It would be easy to categorise Churchill’s writing in terms of the breadth of subject matter – always political, never impersonal – but that would miss the point. Her constant appetite for reinvention of form has marked her out.
And this is not a case of form for form’s sake, says Featherstone: “Every play she writes, she reinvents something about theatre. I get the strong impression that she can’t or doesn’t write a play unless the play that she is ready to write is going to reinvent in some way… and is going to teach her something about the thing that she knows about.”
Dominic Cooke, Featherstone’s predecessor at the Court, who has directed several of her sharp short plays, points to a highly creative restlessness in her. “She doesn’t want to write anything unless she’s exploring the only possible form for the idea. What I’ve gleaned is that she doesn’t start writing until she knows what that appropriate form is. Also, I think she gets bored quite easily so she doesn’t like repeating herself.”
Macdonald agrees, arguing that, occasionally, Churchill doesn’t actually like what much of theatre is doing. “She’s writing something that appears to blow up theatre because she’s irritated by it. That’s true of Far Away and Blue Heart. She’s in an argument with the form itself in the way that radical artists are. She’s saying: ‘Look at how boring this is. Let’s do something different. Let’s have a long parade of people in hats,’ as in Far Away or ‘Let’s start a scene again and again every three minutes,’ as in Blue Heart.” The latter idea of constant restarting and restating was a direct influence on Nick Payne’s play Constellations, which beat her Love and Information to best play at the Evening Standard Theatre Awards in 2012.
A cross between the funniest sketch show in town and theatre’s most audacious enquiry into the nature of how we perceive and navigate our way through the world, Love and Information was one of her boldest plays yet. Written in seven sections plus a coda, the script has no individual characters, merely lines of dialogue each precede by a dash. Directors can choose which cast members play which lines and, within each section, can choose in which order to play the scenes. What becomes blisteringly evident, when not laughing or being startled into thought, is Churchill’s mastery of compact dialogue. Even the most apparently inconsequential phrase is nothing of the sort.
More than almost any other playwright, her work embodies both halves of the job title. She’s playful and the work is particularly finely wrought. “The line writing is so incredibly condensed and precise,” Cooke says. “It’s so filled with imagery. Love and Information has lines unattributed to individual characters but the lines alone instantly suggest individual stories and character. It’s simply remarkable.”
All of this would be impressive from a writer at any age, but what makes the play’s achievement even more remarkable is that it was from a writer at 74, an age when most artists are either winding down or, at best, producing “autumnal works”. It is no exaggeration to place her alongside Beethoven, Verdi and Picasso, three other iconoclastic artists with long careers whose late work is easily as inventive as the works that made them famous. Better still, it wasn’t any kind of final flash. Three years later, her agent rang Featherstone and told her that Churchill had written a new play for her consideration. That play was Escaped Alone.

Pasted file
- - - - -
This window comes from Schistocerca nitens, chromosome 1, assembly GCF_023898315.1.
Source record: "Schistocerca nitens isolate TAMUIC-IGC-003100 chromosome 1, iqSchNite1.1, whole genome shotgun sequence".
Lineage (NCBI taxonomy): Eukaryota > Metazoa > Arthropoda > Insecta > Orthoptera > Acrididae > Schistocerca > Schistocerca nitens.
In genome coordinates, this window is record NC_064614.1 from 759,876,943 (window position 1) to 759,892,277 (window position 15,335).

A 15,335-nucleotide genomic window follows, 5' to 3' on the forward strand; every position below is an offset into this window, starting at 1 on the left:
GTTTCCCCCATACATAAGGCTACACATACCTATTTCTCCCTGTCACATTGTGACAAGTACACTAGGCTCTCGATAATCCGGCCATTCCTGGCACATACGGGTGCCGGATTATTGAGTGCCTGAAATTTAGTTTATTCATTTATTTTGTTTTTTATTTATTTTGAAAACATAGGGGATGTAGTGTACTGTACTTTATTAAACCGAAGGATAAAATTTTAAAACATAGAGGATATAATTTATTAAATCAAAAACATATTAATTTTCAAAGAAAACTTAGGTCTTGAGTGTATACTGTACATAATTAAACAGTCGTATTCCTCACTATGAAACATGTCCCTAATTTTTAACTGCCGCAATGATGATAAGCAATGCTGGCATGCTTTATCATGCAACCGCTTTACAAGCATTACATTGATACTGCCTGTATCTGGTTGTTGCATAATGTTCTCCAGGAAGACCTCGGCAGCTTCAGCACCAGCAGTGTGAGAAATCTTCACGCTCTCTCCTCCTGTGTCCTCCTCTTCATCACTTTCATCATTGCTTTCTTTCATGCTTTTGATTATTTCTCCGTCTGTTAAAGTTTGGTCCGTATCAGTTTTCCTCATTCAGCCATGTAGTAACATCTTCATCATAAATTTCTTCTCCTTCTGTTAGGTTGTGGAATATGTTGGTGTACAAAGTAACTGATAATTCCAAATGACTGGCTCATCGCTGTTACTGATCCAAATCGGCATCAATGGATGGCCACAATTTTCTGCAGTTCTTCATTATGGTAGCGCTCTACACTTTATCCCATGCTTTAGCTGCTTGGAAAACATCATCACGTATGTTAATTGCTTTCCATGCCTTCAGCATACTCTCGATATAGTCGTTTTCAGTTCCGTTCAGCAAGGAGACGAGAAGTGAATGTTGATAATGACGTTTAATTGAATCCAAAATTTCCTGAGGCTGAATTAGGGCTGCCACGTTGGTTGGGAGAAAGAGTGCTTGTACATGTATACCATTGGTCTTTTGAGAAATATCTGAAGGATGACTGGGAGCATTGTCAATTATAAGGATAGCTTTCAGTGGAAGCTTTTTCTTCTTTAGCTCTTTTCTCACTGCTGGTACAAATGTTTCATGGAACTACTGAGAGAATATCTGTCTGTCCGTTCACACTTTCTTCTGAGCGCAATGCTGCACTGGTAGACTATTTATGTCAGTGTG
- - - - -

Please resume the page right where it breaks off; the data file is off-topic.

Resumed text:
It became the first Royal Court show in years to tour. A startlingly original piece, it takes a sunny afternoon garden chat between four women in their 70s and hurls it against grimly comic monologues about an apocalyptic not-at-all distant
future – “A kitten became famous” – in which our recognisable world is spiralling out of control. “The cast initially found it hard to learn because so many of their chatty, cheerfully interrupted lines were only half of the sentence,” Macdonald says. “She’s not doing the beginning or the end because she knows she can give you the sense without literally needing to write the whole damn thing out.”
Though Escaped Alone offers proof of Churchill’s constant need to experiment, she does not see it that way. “Experimentation has always been unconscious. The writing just did what I wanted it to do. I’ve become more conscious of it because people tell me I do it. But it would be naive to pretend that I think I’m writing a traditional play each time.”
Cooke says she never displays her own importance in her work. “There’s absolutely no sense of high seriousness that some of the political playwrights who emerged alongside her had. Some of her work has the potential to reach big audiences. For one thing, she writes good jokes. She’s entertaining.”
The other outstanding quality of her work is its rigour. A Number – a quiet, chilling play of four scenes in which a father meets four of the 20 sons he has cloned – is, by near-universal consent, a formal and emotional masterpiece. Daldry directed the premiere with Michael Gambon and Daniel Craig as the four sons, and Macdonald has directed three further productions: in Germany, in New York with Sam Shepard and Dallas Roberts and on TV with Tom Wilkinson and Rhys Ifans. Other productions have upped the stakes by casting real life fathers-and-sons Timothy and Samuel West, and John and Lex Shrapnel.